Opening/Closing

Shady Park’s Owner Opens Darkstar Music Venue in Downtown Tempe

Benjamin Leatherman
The exterior of Darkstar in downtown Tempe.
Shady Park owner Scott Price has opened a new venue in downtown Tempe, and it's come in handy when dealing with the fallout from his ongoing legal battle with Mirabella at ASU.

This past weekend, the bar owner and restaurateur opened Darkstar, a 4,500-square-foot music venue located at 526 South Mill Avenue. The two-story spot features multiple bars, a PK Sound system, a large stage dotted with video screens, and a mezzanine level that allows views of the enormous dance floor.

It's the latest bar and venue from Price, who also owns nearby downtown Tempe spots C.A.S.A. and Sunbar in addition to Shady Park.

Much like Price’s other spots, Darkstar, which held its soft opening on April 28, will feature performances by both bands and DJs. Local concert promoter Relentless Beats will also book big-name electronic dance music artists and events at Darkstar.

The venue is located inside the historic Tempe National Bank Building, which was constructed in 1912. Prior to becoming Darkstar, the property was home to Charlie Trumbull's Tempe National, a bar and dance club launched by Price in 2018.

Charlie Trumbull's shut down in March 2020 due to the pandemic but never reopened. The property was eventually reconcepted as Darkstar.

The project was first announced on social media in May 2021 and was slated to open two months later. A grand opening was scheduled for late July 2021 with local reggae band The Irie and San Diego-based act Sensi Trails booked to perform.

The concert was later canceled and Darkstar’s debut was delayed, likely because of problems had arose between Shady Park and Mirabella at ASU.

In June 2021, Shady Park got into a public spat with the neighboring 20-story senior adult apartment building and "intergenerational community" located across the street from the venue after Mirabella residents complained about noise coming from EDM shows.

Price shut down Shady Park the following month to install step-pyramid roofing and other sound-reducing measures in hopes of “[making their] neighbors happy.” The improvements didn’t resolve the issue, though, and Mirabella at ASU filed a lawsuit against Shady Park in October 2021.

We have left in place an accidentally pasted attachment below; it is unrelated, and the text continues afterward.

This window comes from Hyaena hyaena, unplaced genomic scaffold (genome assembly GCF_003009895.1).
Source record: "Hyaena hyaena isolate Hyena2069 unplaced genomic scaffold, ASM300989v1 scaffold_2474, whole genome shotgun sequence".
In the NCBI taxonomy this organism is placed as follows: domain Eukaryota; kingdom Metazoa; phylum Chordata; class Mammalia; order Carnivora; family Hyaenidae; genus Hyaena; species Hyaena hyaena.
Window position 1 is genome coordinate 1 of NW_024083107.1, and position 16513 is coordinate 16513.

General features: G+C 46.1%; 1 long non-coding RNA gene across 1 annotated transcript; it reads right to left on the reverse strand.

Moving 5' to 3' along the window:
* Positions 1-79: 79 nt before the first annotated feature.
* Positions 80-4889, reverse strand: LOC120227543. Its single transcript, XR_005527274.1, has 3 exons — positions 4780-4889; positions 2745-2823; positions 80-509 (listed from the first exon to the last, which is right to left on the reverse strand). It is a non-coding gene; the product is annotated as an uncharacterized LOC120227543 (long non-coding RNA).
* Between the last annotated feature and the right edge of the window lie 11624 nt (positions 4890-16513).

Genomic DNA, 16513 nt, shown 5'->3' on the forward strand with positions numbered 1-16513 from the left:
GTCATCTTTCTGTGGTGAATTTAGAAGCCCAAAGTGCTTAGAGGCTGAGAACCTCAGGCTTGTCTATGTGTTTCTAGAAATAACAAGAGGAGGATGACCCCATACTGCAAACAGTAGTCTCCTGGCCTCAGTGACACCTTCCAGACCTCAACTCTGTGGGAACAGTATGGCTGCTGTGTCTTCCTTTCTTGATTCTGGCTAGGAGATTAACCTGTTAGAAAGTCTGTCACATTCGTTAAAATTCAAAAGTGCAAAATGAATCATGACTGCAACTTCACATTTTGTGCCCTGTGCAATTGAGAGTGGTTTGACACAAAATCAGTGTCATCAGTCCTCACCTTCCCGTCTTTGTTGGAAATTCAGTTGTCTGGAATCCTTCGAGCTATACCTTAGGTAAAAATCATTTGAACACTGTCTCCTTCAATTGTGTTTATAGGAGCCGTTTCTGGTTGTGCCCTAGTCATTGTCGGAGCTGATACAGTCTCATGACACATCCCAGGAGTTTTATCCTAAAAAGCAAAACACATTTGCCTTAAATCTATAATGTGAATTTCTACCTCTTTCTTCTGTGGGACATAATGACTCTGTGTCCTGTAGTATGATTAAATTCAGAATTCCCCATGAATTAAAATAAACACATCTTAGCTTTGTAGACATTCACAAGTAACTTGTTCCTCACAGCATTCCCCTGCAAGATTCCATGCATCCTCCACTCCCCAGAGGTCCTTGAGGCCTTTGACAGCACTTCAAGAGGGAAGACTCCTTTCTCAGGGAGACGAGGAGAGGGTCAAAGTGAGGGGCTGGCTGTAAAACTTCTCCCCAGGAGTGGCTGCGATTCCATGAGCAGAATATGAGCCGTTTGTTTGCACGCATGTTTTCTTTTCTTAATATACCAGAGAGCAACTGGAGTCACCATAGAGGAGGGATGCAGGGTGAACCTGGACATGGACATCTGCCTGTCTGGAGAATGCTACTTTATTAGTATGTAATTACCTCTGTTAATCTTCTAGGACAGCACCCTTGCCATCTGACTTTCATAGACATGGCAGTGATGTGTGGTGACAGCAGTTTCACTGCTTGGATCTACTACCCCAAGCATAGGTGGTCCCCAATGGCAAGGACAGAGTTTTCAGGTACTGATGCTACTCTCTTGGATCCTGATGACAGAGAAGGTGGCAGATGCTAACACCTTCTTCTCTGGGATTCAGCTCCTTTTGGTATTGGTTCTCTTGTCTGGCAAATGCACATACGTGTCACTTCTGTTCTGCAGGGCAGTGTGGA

In April, a Maricopa County Superior Court Judge Brad Astrowsky ruled in Mirabella's favor and imposed stringent noise restrictions on Shady Park. The decision is being appealed, but Price chose to pull the plug on shows at the venue as he felt “the restrictions [made] it impossible for us to hold live music events.”

(Price has declined interview requests by Phoenix New Times regarding the matter.)
click to enlarge The view of Darkstar's stage from its dance floor during the venue's soft opening. - BENJAMIN LEATHERMAN
The view of Darkstar's stage from its dance floor during the venue's soft opening.
Benjamin Leatherman
Darkstar quietly opened weeks after Price announced his decision. A number of EDM events promoted by Relentless Beats were moved from Shady Park to Darkstar, including a gig headlined by Au5 and Chime on April 29 and a performance by Canadian electronic artist Jacques Greene on April 30.

Local EDM fans have embraced Darkstar since its opening, albeit while holding out hope that music might somehow return to Shady Park. New Times witnessed sizable crowds at Darkstar all three nights of its opening weekend.

One local EDM fan was particularly enthusiastic in a Facebook post about the Au5 and Chime’s performance.

“Holy SHIT...If you were at Darkstar tonight then you know how amazing the show was,” they wrote.